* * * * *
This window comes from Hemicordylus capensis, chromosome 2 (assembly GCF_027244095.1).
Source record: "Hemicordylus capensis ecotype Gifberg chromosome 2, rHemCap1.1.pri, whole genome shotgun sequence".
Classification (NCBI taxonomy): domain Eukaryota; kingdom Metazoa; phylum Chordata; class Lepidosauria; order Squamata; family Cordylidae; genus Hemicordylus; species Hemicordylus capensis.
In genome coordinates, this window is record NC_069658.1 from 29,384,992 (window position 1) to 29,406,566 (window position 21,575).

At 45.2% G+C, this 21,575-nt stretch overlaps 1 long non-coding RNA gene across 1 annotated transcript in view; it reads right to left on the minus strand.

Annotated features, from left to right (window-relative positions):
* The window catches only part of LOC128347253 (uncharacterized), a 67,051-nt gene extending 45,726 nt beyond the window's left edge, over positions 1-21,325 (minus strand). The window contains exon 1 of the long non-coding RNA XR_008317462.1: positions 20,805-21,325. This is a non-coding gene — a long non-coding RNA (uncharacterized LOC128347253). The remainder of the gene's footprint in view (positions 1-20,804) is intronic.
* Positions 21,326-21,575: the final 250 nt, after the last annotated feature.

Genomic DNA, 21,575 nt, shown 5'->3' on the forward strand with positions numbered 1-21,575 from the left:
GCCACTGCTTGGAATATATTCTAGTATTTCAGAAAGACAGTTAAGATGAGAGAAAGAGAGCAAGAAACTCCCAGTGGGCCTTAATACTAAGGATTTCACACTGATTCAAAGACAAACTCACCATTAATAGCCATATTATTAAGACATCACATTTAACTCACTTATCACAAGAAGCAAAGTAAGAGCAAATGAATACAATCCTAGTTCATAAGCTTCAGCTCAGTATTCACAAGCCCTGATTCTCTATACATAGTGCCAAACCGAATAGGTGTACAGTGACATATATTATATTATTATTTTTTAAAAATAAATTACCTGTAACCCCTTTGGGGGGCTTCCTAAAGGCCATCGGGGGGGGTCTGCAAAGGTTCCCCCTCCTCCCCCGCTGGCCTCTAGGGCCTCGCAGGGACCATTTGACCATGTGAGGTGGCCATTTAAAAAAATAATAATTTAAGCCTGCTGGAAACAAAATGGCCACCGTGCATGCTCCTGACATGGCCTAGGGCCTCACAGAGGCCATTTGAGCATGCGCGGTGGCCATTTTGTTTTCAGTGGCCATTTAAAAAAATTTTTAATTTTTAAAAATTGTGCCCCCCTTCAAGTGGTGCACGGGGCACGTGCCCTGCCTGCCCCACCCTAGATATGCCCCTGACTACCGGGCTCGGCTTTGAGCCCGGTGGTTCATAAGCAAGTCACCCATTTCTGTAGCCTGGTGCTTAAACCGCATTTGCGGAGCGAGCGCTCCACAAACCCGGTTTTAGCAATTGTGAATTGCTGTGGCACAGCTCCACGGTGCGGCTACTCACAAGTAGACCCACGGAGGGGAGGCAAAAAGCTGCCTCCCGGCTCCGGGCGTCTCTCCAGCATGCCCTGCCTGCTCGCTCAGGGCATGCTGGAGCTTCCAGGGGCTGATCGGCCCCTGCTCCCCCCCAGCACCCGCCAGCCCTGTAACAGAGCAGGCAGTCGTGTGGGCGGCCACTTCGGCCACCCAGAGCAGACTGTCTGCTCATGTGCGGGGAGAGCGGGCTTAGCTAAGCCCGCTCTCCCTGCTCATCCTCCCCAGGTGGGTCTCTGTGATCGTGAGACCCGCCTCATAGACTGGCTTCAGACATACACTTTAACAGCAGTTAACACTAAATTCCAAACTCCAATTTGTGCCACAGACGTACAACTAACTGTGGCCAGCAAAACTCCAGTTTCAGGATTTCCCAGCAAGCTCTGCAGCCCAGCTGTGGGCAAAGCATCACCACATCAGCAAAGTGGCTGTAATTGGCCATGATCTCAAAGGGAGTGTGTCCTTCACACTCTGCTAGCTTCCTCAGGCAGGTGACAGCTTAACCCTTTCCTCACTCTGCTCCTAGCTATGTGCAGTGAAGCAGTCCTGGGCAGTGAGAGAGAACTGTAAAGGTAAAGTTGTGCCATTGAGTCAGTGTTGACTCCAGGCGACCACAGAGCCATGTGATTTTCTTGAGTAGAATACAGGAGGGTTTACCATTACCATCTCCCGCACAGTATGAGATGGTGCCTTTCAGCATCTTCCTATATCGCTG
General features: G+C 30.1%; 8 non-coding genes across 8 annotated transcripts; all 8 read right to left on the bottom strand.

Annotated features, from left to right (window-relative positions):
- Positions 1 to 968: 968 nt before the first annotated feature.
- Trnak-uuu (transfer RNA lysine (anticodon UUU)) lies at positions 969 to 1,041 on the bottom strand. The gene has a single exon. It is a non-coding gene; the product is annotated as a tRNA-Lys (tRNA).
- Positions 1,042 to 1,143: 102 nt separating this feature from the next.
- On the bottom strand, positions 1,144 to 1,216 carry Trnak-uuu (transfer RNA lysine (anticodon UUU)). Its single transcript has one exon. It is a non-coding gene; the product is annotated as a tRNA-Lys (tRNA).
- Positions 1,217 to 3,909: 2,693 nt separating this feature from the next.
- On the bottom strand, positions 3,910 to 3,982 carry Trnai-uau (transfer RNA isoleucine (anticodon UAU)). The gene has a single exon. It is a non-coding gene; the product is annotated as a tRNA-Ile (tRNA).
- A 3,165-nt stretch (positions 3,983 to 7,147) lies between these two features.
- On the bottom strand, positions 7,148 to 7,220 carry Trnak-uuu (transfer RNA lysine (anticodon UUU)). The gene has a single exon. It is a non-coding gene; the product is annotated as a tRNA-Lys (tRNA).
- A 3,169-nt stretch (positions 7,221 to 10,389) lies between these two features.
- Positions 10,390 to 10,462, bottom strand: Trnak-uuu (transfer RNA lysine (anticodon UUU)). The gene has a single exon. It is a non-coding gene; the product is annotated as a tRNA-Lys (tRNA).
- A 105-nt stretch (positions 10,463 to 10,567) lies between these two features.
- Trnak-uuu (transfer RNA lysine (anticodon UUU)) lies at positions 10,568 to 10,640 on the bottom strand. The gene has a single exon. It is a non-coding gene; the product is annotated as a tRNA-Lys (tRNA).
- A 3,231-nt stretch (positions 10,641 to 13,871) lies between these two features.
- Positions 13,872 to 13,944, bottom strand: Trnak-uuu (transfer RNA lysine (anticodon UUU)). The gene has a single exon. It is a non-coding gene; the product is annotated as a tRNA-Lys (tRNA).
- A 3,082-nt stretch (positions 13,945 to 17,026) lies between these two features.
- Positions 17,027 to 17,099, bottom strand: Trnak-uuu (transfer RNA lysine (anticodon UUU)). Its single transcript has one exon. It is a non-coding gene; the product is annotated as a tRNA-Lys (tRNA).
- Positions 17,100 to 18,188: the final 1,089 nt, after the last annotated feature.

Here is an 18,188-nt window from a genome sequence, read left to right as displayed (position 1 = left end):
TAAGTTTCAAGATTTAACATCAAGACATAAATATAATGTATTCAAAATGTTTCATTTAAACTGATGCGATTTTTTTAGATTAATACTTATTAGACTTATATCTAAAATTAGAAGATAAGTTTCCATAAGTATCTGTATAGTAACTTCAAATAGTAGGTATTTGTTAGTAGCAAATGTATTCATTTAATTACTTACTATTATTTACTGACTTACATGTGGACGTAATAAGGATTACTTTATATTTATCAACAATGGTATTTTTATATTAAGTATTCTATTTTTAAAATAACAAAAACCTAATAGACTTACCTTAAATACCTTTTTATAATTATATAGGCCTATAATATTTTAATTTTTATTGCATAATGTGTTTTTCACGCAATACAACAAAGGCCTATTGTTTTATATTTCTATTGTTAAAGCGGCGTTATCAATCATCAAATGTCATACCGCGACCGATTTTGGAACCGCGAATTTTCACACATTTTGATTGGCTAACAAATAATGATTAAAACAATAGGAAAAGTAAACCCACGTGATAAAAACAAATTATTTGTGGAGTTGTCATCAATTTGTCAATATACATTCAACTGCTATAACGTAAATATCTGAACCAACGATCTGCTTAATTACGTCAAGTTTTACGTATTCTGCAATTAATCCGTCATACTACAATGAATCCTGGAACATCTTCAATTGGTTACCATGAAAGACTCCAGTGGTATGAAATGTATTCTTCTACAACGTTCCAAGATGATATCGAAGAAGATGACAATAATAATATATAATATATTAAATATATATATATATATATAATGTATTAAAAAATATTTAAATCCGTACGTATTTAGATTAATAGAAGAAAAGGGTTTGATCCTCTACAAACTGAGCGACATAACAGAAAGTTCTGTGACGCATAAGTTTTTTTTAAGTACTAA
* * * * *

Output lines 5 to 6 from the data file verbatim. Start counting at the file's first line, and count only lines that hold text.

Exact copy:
At 45.2% G+C, this 21,575-nt stretch overlaps 1 long non-coding RNA gene across 1 annotated transcript in view; it reads right to left on the minus strand.

Annotated features, from left to right (window-relative positions):